Victoria's Secret on Wednesday reported that fourth quarter net sales rose 3.6% to $2.2 billion, with comps up 1% (and up 12% in brick-and-mortar stores).
Net income dropped 12.9% to $246.1 million, according to a company press release.
The lingerie maker is set to release a new digital-first brand aimed at tweens dubbed "Happy Nation" that will feature "undies, first bras, comfy clothing, and body care that parents and tweens can feel good about," according to its earnings presentation.
In a conference call with analysts Thursday morning, Victoria's Secret CEO Martin Waters declared victory in the company's effort to catch up to the times by moving away from the highly sexualized marketing and merchandising that had so many customers shopping elsewhere in recent years.
"The haters have gone away," he said.
Waters brushed aside the idea that the brand's about-face lost it any customers, despite early warnings from some quarters that it would be too drastic. While Victoria's Secret experienced falling sales and loss of market share in recent years, it has retained its position as the global leader in the lingerie segment.
"When we first announced our repositioning, we got a significant amount of mail from people who said, 'This is terrible, you're scorching the earth, you're spoiling your brand. We love the way it was before. Why are you changing it?'" he said, adding that those critics tended to be men and "people who don't subscribe to the values that we subscribe to."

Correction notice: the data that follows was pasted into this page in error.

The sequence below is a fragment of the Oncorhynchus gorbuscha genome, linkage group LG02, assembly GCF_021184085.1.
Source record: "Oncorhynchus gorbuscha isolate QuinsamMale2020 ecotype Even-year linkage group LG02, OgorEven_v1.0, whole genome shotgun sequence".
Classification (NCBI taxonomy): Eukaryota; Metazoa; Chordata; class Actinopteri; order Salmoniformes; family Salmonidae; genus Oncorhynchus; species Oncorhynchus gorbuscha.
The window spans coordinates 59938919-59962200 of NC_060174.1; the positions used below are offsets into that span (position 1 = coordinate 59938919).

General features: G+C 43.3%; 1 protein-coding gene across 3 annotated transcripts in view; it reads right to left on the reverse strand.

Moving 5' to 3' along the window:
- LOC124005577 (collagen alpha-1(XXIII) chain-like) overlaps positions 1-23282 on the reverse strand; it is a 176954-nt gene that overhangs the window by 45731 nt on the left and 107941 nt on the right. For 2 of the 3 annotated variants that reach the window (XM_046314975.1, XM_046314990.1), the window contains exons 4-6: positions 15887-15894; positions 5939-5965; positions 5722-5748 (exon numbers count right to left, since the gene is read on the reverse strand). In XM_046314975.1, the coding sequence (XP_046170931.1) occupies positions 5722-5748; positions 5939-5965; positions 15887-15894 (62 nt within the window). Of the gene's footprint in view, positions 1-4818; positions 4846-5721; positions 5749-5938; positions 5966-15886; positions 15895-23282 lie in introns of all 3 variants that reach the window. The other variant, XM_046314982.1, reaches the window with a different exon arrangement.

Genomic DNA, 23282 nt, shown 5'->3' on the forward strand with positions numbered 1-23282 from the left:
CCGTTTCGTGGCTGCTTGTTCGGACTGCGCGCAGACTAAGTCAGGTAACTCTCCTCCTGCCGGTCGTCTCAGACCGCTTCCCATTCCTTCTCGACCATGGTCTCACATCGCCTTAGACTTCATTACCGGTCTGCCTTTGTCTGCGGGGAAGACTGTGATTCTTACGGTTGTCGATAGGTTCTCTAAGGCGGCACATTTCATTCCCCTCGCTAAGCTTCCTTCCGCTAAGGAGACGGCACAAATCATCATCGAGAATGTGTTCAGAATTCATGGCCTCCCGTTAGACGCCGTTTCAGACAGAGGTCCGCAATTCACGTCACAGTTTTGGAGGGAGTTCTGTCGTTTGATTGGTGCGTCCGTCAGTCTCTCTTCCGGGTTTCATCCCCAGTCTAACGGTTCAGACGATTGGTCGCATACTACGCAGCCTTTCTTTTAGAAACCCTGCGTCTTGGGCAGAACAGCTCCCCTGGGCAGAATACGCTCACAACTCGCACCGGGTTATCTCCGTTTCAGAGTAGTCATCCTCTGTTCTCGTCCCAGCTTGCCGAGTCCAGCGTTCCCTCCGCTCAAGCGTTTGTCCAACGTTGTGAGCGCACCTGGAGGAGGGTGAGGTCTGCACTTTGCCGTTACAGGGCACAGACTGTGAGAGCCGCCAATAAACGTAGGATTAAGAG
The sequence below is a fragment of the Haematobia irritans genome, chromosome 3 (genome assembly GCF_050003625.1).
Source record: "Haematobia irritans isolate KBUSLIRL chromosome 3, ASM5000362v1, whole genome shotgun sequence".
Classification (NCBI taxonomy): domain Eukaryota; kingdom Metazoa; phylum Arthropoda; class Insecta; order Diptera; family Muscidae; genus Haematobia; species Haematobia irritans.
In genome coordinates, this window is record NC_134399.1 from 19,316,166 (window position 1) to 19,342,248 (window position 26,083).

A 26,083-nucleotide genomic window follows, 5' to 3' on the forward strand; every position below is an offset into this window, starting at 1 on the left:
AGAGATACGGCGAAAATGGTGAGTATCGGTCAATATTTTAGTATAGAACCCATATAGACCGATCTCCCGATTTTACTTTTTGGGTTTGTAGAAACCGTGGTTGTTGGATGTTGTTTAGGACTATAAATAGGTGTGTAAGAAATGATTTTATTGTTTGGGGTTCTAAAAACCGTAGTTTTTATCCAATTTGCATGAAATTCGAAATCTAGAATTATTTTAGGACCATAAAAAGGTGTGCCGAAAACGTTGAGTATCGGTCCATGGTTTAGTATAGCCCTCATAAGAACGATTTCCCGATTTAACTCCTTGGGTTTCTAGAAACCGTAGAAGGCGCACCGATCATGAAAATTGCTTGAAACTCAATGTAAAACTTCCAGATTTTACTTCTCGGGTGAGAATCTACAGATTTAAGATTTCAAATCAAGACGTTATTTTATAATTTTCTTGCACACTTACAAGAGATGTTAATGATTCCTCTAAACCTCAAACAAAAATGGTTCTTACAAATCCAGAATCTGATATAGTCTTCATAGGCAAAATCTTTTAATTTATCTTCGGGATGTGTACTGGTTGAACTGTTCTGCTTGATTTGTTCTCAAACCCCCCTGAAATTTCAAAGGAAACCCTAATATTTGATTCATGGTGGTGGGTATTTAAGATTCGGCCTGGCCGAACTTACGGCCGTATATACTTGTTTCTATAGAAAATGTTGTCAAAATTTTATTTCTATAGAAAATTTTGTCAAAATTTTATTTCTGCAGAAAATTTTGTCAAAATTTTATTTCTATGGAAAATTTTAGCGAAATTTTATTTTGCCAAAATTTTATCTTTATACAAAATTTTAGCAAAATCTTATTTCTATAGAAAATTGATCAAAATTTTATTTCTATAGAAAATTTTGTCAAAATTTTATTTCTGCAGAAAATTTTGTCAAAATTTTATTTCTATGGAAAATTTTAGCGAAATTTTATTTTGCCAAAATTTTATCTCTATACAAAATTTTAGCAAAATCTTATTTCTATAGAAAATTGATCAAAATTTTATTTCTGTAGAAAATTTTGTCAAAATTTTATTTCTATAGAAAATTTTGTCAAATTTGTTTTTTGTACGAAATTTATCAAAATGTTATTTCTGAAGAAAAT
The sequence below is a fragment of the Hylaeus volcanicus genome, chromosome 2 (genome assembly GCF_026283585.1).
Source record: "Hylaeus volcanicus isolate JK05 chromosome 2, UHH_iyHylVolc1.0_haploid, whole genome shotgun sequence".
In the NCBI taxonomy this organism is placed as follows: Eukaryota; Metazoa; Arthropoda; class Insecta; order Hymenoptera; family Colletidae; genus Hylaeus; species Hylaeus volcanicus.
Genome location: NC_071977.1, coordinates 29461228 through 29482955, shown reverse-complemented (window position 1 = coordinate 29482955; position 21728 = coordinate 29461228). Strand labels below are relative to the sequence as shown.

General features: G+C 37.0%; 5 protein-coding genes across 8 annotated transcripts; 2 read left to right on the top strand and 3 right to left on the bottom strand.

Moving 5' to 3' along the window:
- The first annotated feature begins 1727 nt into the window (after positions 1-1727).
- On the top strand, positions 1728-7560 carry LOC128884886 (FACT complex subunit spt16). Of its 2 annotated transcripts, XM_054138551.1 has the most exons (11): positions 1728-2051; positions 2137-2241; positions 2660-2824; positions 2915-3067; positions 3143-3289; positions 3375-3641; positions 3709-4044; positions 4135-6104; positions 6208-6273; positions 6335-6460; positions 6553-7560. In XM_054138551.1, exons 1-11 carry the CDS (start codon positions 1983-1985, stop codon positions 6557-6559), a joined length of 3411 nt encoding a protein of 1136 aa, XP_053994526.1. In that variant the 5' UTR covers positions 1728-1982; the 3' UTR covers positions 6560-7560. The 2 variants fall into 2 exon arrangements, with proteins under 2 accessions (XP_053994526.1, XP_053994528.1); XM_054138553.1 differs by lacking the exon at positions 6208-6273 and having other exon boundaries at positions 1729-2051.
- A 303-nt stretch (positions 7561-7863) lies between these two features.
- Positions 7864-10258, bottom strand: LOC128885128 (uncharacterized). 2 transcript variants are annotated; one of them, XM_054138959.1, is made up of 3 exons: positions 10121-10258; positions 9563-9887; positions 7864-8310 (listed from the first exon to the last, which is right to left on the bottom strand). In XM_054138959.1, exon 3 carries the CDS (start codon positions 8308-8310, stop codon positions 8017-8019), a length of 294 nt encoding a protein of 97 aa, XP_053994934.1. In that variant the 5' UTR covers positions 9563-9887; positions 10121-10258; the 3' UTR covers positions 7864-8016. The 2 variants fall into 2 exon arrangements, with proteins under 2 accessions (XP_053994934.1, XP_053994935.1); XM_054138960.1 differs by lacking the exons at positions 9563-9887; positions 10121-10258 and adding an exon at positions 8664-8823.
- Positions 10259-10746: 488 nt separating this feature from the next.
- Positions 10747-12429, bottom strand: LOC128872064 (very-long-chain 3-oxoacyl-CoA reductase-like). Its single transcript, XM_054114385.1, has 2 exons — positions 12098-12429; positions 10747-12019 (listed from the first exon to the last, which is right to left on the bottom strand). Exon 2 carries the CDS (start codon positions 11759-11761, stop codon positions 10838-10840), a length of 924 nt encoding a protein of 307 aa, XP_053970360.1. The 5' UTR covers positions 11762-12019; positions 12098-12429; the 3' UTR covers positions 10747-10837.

When it comes to merchandising, however, the brand may be holding on to its past to a meaningful degree, even as it becomes more inclusive and responsive to consumer demand, according to Jane Hali & Associates analysts. Victoria's Secret now offers period underwear, maternity and mastectomy bras, and is focusing on trends like activewear, loungewear and shapewear, according to Jane Hali research.
"As [Victoria's Secret] evolves their brand image and product assortment, the assortment has improved, but we are not seeing consistency," they wrote in emailed comments. "We are noting most of the assortment in-store and online still leans to an overly sexy look."
Changes to its brick-and-mortar strategy are also substantial. Victoria's Secret plans to incorporate some elements of a new store concept introduced last year into stores this year and next and continue its move away from the mall. All 15 of the new stores planned for this year will be off-mall locations of about 5,000 square feet, compared to its traditional 8,000- to 10,000-square foot mall stores, Waters said.
"We have a very high penetration of our store portfolio in malls right now, and we have a low penetration off malls, and that gives us opportunity," he said.
The company promised more information on its tween line in April. It remains to be seen whether the new brand cannibalizes its Pink banner, but it's poised to appeal to an under-served customer and its messages could compete with American Eagle's successful Aerie brand, according to Jane Hali & Associates retail research analyst Jessica Ramírez.
"We will have to wait and see what the assortment and messaging of the brand look like," she said by email. "However, the Pink brand speaks to a teen/ older teen consumer. The tween market is usually missed by brands due to sizing across products and messaging. A lot of Aerie's success outside of product, has been due to the messaging and feel of the brand."